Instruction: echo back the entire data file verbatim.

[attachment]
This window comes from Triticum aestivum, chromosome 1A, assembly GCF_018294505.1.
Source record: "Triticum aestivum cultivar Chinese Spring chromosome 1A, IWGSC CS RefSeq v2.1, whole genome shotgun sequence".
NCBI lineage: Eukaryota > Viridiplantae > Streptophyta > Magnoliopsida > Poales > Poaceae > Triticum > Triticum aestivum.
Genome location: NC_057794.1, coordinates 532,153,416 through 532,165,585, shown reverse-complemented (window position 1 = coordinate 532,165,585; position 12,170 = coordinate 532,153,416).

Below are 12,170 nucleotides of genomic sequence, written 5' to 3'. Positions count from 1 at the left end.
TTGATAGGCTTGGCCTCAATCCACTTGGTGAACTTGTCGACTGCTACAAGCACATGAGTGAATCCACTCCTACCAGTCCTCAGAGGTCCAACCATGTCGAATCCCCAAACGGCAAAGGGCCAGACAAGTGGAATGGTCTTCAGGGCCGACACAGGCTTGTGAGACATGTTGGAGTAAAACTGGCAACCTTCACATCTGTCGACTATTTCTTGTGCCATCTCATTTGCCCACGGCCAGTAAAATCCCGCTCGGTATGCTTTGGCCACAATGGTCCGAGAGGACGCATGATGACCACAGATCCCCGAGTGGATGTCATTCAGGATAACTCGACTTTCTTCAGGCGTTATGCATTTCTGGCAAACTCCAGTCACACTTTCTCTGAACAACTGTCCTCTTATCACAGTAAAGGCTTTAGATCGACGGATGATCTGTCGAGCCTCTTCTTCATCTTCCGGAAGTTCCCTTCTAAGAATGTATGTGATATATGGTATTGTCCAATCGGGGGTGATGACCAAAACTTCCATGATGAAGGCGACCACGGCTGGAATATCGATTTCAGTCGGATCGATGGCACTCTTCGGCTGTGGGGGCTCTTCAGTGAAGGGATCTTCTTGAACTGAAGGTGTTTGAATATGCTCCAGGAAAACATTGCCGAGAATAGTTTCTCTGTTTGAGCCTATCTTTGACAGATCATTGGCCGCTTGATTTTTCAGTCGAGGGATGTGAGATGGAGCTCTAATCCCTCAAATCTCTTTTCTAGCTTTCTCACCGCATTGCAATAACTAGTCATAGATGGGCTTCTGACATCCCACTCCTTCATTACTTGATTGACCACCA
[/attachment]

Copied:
This window comes from Triticum aestivum, chromosome 1A, assembly GCF_018294505.1.
Source record: "Triticum aestivum cultivar Chinese Spring chromosome 1A, IWGSC CS RefSeq v2.1, whole genome shotgun sequence".
NCBI lineage: Eukaryota > Viridiplantae > Streptophyta > Magnoliopsida > Poales > Poaceae > Triticum > Triticum aestivum.
Genome location: NC_057794.1, coordinates 532,153,416 through 532,165,585, shown reverse-complemented (window position 1 = coordinate 532,165,585; position 12,170 = coordinate 532,153,416).

Below are 12,170 nucleotides of genomic sequence, written 5' to 3'. Positions count from 1 at the left end.
TTGATAGGCTTGGCCTCAATCCACTTGGTGAACTTGTCGACTGCTACAAGCACATGAGTGAATCCACTCCTACCAGTCCTCAGAGGTCCAACCATGTCGAATCCCCAAACGGCAAAGGGCCAGACAAGTGGAATGGTCTTCAGGGCCGACACAGGCTTGTGAGACATGTTGGAGTAAAACTGGCAACCTTCACATCTGTCGACTATTTCTTGTGCCATCTCATTTGCCCACGGCCAGTAAAATCCCGCTCGGTATGCTTTGGCCACAATGGTCCGAGAGGACGCATGATGACCACAGATCCCCGAGTGGATGTCATTCAGGATAACTCGACTTTCTTCAGGCGTTATGCATTTCTGGCAAACTCCAGTCACACTTTCTCTGAACAACTGTCCTCTTATCACAGTAAAGGCTTTAGATCGACGGATGATCTGTCGAGCCTCTTCTTCATCTTCCGGAAGTTCCCTTCTAAGAATGTATGTGATATATGGTATTGTCCAATCGGGGGTGATGACCAAAACTTCCATGATGAAGGCGACCACGGCTGGAATATCGATTTCAGTCGGATCGATGGCACTCTTCGGCTGTGGGGGCTCTTCAGTGAAGGGATCTTCTTGAACTGAAGGTGTTTGAATATGCTCCAGGAAAACATTGCCGAGAATAGTTTCTCTGTTTGAGCCTATCTTTGACAGATCATTGGCCGCTTGATTTTTCAGTCGAGGGATGTGAGATGGAGCTCTAATCCCTCAAATCTCTTTTCTAGCTTTCTCACCGCATTGCAATAACTAGTCATAGATGGGCTTCTGACATCCCACTCCTTCATTACTTGATTGACCACCA